Self-examination for Sunday, Oct. 7


Since we will gather for worship and partake of Christ’s body and blood given and shed for the remission of our sins, it is indeed good and right that we examine ourselves in accord with 1 Cor. 11:28-29: “Let a man examine himself, and so let him eat of that bread, and drink of that cup. For he that eateth and drinketh unworthily, eateth and drinketh damnation to himself, not discerning the Lord’s body.”

We do so this week on the basis of God’s commandment: “Thou shalt not kill.” Exodus 20:13

When we examine ourselves on the basis of this commandment, we might assume we have kept it if we have not actually taken the life of another human being, but this commandment encompasses so much more.

Luther explains the meaning of this commandment in his Small Catechism: “We should fear and love God that we may not hurt nor harm our neighbor in his body, but help and befriend him in every bodily need.”

Thus, we are guilty and condemned by this commandment of the LORD God not only if we have killed someone; we are guilty if we have done anything to cause hurt or harm to our neighbor and if we have failed to do all in our power to help and befriend our neighbors in all their bodily needs.

Jesus said in His sermon on the mount: “Ye have heard that it was said by them of old time, Thou shalt not kill; and whosoever shall kill shall be in danger of the judgment: but I say unto you, That whosoever is angry with his brother without a cause shall be in danger of the judgment: and whosoever shall say to his brother, Raca, shall be in danger of the council: but whosoever shall say, Thou fool, shall be in danger of hell fire” (Matthew 5:21-22).

1 John 3:15 says: “Whosoever hateth his brother is a murderer: and ye know that no murderer hath eternal life abiding in him.”

Again, when we examine ourselves in the light of this commandment of God, we see our utter failures. We have had evil thoughts toward others, even wishing we could do them harm. We have hated others and been angry at others without just cause. We have called people names and said hurtful things about others.

And, have we ever turned away from one who is truly in need or neglected to do all in our power to defend our neighbor’s life and wellbeing? Have we done all in our power to defend the lives of the unborn and the old and feeble?

Jesus also said (Matthew 5:43-45): “Ye have heard that it hath been said, Thou shalt love thy neighbour, and hate thine enemy. But I say unto you, Love your enemies, bless them that curse you, do good to them that hate you, and pray for them which despitefully use you, and persecute you; that ye may be the children of your Father which is in heaven: for he maketh his sun to rise on the evil and on the good, and sendeth rain on the just and on the unjust.”

We remember that Christ Jesus kept this commandment perfectly in our stead, feeding the hungry, healing the sick and even raising the dead. And He went to the cross to suffer and die and bear the just punishment for your sins and my sins against His commandments. As Bible says in Romans 5:6-8, Jesus gave His life and died for those (including us) who were still His enemies and living in sin and disobedience to God: “For when we were yet without strength, in due time Christ died for the ungodly. For scarcely for a righteous man will one die: yet peradventure for a good man some would even dare to die. But God commendeth his love toward us, in that, while we were yet sinners, Christ died for us.”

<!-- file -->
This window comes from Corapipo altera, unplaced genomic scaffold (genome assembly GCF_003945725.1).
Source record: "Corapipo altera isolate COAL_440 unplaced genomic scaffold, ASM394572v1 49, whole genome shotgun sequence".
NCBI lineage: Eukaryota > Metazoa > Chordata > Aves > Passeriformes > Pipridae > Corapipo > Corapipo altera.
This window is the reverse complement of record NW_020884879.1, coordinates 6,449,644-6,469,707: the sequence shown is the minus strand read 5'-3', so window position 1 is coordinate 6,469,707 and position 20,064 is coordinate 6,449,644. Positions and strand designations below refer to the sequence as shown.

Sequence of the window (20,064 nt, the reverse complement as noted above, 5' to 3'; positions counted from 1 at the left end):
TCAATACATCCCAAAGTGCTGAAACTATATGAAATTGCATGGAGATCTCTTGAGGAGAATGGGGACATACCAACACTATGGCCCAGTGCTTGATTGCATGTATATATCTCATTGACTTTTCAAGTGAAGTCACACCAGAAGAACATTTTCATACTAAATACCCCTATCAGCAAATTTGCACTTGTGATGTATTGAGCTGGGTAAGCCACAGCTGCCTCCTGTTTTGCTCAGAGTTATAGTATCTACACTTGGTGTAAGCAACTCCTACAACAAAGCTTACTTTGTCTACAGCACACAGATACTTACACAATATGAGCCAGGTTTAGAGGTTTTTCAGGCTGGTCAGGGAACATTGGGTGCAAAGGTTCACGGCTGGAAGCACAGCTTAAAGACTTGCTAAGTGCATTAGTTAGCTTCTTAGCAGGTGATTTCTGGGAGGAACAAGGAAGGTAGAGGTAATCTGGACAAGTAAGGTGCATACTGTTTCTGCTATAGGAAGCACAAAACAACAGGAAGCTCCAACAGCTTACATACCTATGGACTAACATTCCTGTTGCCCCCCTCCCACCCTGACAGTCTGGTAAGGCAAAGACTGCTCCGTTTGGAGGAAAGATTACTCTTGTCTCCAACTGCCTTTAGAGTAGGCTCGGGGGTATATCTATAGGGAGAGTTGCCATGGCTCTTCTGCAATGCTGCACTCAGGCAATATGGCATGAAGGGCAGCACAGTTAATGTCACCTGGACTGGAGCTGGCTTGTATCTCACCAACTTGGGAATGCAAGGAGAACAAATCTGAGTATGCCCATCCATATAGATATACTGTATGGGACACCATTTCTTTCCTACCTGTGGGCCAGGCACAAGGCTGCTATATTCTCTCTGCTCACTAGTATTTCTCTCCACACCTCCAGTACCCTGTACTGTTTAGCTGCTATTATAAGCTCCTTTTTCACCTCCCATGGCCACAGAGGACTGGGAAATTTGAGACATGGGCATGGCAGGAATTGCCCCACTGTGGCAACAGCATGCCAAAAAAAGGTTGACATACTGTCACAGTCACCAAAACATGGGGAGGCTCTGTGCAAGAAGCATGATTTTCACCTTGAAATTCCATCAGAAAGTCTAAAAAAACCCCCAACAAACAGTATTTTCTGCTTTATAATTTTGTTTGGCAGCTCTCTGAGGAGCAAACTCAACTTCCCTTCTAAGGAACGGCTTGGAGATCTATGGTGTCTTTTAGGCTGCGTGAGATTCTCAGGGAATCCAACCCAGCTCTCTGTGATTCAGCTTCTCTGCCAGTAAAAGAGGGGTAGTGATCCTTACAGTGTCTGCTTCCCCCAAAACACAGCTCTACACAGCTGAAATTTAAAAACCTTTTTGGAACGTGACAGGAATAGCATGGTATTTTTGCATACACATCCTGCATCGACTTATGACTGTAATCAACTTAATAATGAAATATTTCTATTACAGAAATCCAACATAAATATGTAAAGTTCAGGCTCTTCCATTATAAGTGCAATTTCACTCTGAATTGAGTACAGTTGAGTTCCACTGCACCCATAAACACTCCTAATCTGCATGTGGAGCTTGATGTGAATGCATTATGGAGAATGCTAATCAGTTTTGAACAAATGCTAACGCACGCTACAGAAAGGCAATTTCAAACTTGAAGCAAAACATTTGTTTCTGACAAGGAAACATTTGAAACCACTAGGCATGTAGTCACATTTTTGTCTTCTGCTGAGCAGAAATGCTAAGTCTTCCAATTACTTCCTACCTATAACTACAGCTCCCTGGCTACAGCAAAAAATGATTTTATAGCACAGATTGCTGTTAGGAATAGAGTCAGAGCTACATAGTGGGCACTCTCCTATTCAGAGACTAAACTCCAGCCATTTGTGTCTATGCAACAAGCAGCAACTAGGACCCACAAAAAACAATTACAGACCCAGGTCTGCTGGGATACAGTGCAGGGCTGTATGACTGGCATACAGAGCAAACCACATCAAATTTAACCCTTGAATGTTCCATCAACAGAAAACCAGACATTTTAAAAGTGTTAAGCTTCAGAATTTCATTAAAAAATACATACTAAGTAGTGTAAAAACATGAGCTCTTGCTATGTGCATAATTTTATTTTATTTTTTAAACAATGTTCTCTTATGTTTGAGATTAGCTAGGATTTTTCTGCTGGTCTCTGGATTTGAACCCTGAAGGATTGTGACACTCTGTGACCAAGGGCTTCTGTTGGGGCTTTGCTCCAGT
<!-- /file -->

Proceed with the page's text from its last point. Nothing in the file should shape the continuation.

I ask you before God: Do you acknowledge that you have sinned? Do you confess and agree with God that you are guilty and deserving of his wrath and punishment? Do you believe God’s commandment is good and right but you are wrong, a sinner deserving of the torments of hell?

The Bible says: “For as many as are of the works of the law are under the curse: for it is written, Cursed is every one that continueth not in all things which are written in the book of the law to do them” (Gal. 3:10).

But the Bible also tells us that “Christ hath redeemed us from the curse of the law, being made a curse for us: for it is written, Cursed is every one that hangeth on a tree” (Gal. 3:13).

Do you trust that Christ Jesus has truly redeemed you from the curse of God’s law? That He fulfilled the law’s righteous demands and then took your sins upon Himself, along with the sins of the whole world, and suffered your just punishment when He died upon the cross? Do you believe that Christ paid for your sins when he died upon the cross and that he rose again in victory?

Do you also believe Jesus gives you to partake of His sacrifice for the sins of the world in the Sacrament – that He gives you His body and blood given and shed for the forgiveness of your sins?

As a fruit of your faith, do you truly desire and seek God’s help to amend your life and live it in accord with God’s Word, to defend and preserve life and to love your neighbor as God has loved you?

If you are truly sorry for your sins and look to Christ and His atoning sacrifice upon the cross for pardon and forgiveness, I announce unto you the grace of God and, in the stead and by the command of my Lord Jesus Christ, forgive you all your sins in the name of the Father, and of the Son, and of the Holy Ghost. Amen.

[Scripture quotations are from the King James Version of the Bible.]